A research partnership with UCL has used computational modelling of antibodies alongside Small Angle Neutron and X-ray Scattering (SANS and SAXS) to determine the effect of sugars on their structural behaviour. Antibodies are an important biotherapeutic tool: they can be tailored to treating different diseases, and can direct toxic drugs to the area in the body where they are needed.
Their research, published in Biophysical Journal, looked at the most common class of human antibodies called IgG1. These antibodies are shaped like a 'Y', and act as a bridge: the top two regions, the Fab regions, interact with the foreign material, and the bottom, known as the Fc region, is the part that interacts with your immune system via immune receptors.
This Fc region is bound with sugars, and they are thought to guide the antibody towards the correct receptor, but it's not known how exactly this is done. To try and find out, PhD researcher Valentina Spiteri measured the antibodies with and without sugars on the Sans2D instrument at ISIS, the B21 instrument at Diamond Light Source, and analytical ultracentrifuges at UCL.
The different available techniques provide a complementary picture, enabling the team to collect data describing the whole system. Combining the experimental data with a detailed computational modelling study, Valentina produced over 100 best-fit structures, using SASSIE-web, an online web server which streamlines the modelling of SAS data. Valentina was able to see that the sugars hold the Fc region of the antibody in one position, making the crucial interactions with immune cells more favourable. The structures she generated formed the basis of her artwork, which was chosen to feature on the cover of the journal, as shown in the image.
Her work is a crucial step not just for understanding the behaviour of antibodies in the body, but also for using the combination of SAXS, SANS and computational modelling to study other biological and chemical systems. In the biological field, the presence of detailed protein structures is a useful starting block for these computational iterations. The main barrier to applying the technique to soft matter studies is often the lack of these starting structures.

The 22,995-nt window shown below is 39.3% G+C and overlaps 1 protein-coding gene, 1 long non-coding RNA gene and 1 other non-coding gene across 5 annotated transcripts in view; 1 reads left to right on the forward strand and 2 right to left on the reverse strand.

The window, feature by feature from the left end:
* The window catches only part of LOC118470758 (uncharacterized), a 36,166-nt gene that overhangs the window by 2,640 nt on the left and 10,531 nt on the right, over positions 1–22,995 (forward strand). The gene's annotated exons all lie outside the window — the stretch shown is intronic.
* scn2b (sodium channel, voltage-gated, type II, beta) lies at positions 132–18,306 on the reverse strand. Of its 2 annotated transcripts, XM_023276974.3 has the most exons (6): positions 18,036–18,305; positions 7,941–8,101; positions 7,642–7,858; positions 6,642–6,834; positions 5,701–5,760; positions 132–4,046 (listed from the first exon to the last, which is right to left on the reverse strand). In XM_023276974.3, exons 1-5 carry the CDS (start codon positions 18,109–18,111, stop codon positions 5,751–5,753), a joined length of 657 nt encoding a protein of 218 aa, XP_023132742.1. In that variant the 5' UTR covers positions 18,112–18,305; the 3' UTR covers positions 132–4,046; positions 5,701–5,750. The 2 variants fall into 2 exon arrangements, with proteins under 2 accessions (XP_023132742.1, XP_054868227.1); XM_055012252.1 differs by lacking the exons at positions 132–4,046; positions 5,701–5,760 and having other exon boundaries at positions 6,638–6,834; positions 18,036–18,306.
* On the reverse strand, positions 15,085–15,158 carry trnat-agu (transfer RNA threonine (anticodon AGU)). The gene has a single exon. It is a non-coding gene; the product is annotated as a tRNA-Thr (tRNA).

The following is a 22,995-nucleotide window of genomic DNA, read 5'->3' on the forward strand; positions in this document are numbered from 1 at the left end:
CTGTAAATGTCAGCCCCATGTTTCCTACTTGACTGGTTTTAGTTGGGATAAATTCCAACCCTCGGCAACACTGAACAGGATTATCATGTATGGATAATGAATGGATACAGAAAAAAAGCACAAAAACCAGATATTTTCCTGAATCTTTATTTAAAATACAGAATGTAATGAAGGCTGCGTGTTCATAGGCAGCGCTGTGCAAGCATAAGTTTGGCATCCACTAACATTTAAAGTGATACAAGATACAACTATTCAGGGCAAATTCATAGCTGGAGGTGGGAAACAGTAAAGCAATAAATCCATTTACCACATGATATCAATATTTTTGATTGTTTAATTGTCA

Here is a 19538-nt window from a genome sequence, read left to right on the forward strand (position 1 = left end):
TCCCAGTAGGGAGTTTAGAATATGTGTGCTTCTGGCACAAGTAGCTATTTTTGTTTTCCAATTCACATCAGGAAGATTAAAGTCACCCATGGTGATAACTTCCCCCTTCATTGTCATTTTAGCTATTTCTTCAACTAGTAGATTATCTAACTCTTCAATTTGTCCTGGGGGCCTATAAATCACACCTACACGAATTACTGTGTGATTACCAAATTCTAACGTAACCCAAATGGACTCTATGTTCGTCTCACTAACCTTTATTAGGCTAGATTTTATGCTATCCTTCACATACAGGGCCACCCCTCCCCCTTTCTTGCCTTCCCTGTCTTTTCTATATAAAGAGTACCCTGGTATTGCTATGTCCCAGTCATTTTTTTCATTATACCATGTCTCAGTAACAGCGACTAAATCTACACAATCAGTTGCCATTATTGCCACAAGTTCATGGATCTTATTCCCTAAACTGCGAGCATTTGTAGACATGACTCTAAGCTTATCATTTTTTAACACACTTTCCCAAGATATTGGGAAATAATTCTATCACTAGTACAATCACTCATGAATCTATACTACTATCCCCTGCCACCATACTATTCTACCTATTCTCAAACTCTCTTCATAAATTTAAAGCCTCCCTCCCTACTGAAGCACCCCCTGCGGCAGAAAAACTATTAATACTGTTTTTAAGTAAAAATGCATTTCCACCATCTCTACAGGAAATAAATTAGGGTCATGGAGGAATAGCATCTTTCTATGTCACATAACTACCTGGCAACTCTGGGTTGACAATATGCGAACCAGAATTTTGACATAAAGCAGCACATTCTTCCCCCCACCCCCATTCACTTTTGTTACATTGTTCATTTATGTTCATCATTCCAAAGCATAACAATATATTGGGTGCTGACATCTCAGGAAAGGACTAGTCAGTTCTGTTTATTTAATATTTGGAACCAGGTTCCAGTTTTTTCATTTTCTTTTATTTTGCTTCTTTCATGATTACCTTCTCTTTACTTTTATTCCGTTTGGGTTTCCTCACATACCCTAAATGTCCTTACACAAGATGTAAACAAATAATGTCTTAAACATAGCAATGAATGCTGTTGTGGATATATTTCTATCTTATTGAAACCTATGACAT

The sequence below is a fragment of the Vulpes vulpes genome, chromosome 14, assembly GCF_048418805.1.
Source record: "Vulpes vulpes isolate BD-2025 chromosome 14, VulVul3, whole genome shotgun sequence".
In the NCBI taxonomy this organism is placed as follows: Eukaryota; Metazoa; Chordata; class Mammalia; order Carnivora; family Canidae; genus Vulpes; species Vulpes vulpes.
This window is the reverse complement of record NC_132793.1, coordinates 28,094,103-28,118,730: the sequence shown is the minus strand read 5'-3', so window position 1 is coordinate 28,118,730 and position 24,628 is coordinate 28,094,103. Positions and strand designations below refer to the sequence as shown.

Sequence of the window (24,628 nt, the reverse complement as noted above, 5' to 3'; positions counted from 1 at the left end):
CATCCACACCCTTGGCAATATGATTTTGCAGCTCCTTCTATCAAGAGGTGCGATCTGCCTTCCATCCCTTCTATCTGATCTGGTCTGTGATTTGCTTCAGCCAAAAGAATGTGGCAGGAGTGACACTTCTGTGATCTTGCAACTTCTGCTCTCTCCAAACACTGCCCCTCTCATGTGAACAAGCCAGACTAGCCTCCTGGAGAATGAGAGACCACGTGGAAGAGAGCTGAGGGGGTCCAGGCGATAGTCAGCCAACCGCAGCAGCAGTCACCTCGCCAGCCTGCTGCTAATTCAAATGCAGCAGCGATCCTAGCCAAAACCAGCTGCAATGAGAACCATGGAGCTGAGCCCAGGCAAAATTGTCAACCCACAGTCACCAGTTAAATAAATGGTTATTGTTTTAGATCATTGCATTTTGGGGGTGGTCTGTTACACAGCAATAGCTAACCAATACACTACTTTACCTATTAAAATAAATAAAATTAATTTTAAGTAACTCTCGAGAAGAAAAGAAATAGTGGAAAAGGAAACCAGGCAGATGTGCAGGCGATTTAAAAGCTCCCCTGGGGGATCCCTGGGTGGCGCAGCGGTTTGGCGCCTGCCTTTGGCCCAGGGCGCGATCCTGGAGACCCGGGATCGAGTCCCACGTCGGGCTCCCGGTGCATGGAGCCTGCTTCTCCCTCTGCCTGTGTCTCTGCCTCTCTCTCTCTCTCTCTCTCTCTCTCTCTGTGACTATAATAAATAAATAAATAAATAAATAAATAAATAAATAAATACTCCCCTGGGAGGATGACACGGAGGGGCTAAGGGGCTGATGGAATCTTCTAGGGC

The detailed structures gained from crystallography are useful for knowing about part of a system in detail, but by using SAXS and SANS to study the dynamics of the whole system, and both of these approaches using computational modelling, it's possible to gain much more information.
“Often biologists don't have a computational background: I had very little experience writing and using computer code before my PhD, and it was initially intimidating, but I have been able to learn how to use several computational methods and pass this knowledge on to other students and collaborators," explains Valentina.
“Now I have finished my PhD, I hope to stay in research." She adds; “I love the process and the people, and enjoy the mixture of computational and lab-based work. By understanding both the process of protein expression and purification, and the detailed structure, you get to know the system much better."
Her supervisor at ISIS, James Doutch, explains; “Valentina was one of the first persons to use this methodology applied to real-life experiments, and it has been very successful. This is a growing field and really useful for learning how the large, complex, molecules in these systems move and interact with each other."
Her UCL supervisor, Steve Perkins, added; “this was the first time that this type of atomistic modelling has successfully tracked conformational changes that result after a chemical modification to a large protein."
The full paper can be found online at DOI: 10.1016/j.bpj.2021.02.038
Information on the CCP-SAS project can be found at www.ccpsas.org